Part 5: Fixing Floats

This post is part of a series about learning Rust and building a small programming language.


In the process of adding floating point numbers, I ran into something a little bit unexpected. The issue turned out to be pretty simple, but I thought it was worth mentioning.

My initial attempt at this was a simple modification to the original parse_number function from the lexer. Instead of stopping when it encounters a non-digit character, I changed it to continuing collecting characters when it encounters a decimal point for the first time.

fn parse_number<T: Iterator<Item = char>>(it: &mut T) -> Option<Token> {
	let mut found_decimal_point = false;
	let digits = it.take_while(|c| {
		if DIGITS.contains(c) {
			true
		} else if *c == '.' && !found_decimal_point {
			found_decimal_point = true;
			true
		} else {
			false
		}
	});
	// ...
}

This seemed to work, and produced tokens like Float(1.2) for the input “1.2”. But then I tried it with the string “1.2.3”, to make sure that lexing would fail when it encountered a dot after the number literal. But it didn’t. It failed because it didn’t expect the ‘3’ character. The dot seemed to vanish into thin air.

I came up with a simpler test case[1]:

fn main() {
	let is = vec![1, 2, 3, 4];
	let it = is.iter().peekable();
	let taken = take_some(it);
	println!("taken: {:?}, next: {:?}", taken, it.peek());
}

fn take_some<I: Iterator<Item = i32>>(&mut it: Peekable<I>) -> Vec<i32> {
	it.take_while(|i| **i < 3).collect()
}

To my surprise, it printed taken: [1, 2], next: Some(4). This time the 3 disappeared.

I inquired about this behavior on the fediverse, and learned that I missed a key line of the docs for the take_while method. Before it invokes the closure you passed in, it calls next() on the underlying iterator in order to actually have an item for the closure to test. So, it ends up consuming the first element for which the closure returns false.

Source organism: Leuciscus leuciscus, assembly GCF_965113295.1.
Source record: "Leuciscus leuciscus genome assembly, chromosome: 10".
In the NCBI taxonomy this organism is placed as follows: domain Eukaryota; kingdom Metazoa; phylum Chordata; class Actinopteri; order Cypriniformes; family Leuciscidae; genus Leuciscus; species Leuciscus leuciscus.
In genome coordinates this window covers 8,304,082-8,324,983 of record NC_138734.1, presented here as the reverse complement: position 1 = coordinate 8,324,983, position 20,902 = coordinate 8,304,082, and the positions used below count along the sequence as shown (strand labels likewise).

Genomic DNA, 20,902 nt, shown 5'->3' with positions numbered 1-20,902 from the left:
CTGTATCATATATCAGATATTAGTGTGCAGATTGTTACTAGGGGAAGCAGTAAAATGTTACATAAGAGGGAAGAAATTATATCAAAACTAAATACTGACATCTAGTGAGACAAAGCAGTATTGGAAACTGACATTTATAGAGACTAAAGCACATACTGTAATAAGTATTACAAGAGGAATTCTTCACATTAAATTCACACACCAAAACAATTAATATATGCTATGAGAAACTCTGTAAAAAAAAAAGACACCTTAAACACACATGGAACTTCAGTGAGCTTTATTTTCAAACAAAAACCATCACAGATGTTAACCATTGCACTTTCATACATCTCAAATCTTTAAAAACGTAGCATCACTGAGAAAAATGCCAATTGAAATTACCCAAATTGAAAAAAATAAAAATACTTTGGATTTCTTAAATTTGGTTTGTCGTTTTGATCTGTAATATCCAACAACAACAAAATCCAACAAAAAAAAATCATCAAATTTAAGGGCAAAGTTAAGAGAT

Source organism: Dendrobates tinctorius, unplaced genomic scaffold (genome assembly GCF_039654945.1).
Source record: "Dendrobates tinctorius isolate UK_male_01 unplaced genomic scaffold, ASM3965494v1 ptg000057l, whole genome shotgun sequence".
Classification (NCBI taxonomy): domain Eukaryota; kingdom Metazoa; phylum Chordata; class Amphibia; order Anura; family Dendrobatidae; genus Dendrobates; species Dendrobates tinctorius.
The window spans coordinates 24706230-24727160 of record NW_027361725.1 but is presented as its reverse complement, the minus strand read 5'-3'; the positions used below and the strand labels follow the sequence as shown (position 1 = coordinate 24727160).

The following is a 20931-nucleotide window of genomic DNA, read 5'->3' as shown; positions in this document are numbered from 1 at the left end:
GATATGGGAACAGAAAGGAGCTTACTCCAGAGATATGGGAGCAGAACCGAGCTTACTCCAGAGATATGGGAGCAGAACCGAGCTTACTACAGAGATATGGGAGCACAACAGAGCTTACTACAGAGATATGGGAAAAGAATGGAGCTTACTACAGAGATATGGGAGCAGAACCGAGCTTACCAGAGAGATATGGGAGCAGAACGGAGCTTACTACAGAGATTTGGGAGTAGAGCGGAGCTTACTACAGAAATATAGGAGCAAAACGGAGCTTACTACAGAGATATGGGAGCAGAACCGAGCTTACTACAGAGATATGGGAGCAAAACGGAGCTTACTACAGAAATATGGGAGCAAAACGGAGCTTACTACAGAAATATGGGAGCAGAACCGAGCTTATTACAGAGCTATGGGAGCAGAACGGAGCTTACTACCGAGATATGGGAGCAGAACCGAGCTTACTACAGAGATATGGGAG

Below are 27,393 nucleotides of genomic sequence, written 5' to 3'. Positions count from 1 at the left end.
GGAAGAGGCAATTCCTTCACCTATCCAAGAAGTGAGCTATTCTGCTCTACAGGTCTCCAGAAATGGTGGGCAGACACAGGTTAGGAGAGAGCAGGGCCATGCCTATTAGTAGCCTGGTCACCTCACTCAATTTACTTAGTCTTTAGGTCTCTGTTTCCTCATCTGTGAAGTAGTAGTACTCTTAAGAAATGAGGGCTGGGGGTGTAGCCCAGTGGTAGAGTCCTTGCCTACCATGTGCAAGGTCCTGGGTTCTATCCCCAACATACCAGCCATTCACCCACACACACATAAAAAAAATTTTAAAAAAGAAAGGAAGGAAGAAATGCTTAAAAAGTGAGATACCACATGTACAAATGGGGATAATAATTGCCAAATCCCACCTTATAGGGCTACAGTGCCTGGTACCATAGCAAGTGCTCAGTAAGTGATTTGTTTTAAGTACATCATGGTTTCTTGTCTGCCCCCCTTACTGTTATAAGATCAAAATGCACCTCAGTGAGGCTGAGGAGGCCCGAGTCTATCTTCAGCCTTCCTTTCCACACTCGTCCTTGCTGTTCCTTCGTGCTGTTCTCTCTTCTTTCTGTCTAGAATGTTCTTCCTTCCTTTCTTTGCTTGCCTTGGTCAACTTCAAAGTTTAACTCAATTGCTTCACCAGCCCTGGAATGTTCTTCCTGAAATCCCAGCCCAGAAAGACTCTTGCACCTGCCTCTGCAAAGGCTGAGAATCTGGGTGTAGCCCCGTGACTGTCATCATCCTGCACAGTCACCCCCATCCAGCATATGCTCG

I would have expected it to use the peek() method on peekable iterators to avoid this, but I guess not. No matter, a peeking version is easy to implement:

fn take_while_peek<I, P>(peekable: &mut Peekable<I>, mut predicate: P) -> Vec<I::Item> 
where
	I: Iterator,
	P: FnMut(&I::Item) -> bool,
{
	let mut vec: Vec<I::Item> = vec![];
	while let Some(it) = peekable.peek() {
		if predicate(it) {
			vec.push(peekable.next().unwrap());
		} else {
			break;
		}
	}
	vec
}

I can then switch to using the new function in parse_number_literal and it no longer consumes extra characters.

fn parse_number<T: Iterator<Item = char>>(it: &mut T) -> Option<Token> {
	let mut found_decimal_point = false;
	let digits = take_while_peek(it, |c| {
		// ...
	});
	// ...
}

  1. I’m not entirely sure why the take_some function is needed here. Trying to call take_while directly from main causes a compiler error on the next line at the call to it.peek() because the iterator is being used after being moved into take_while. Does having a separate function somehow fix this? I wouldn’t think so, but I’m not a Rust expert. I posted about it on the fediverse, and if you have an answer, I’d love to hear it. ↩︎

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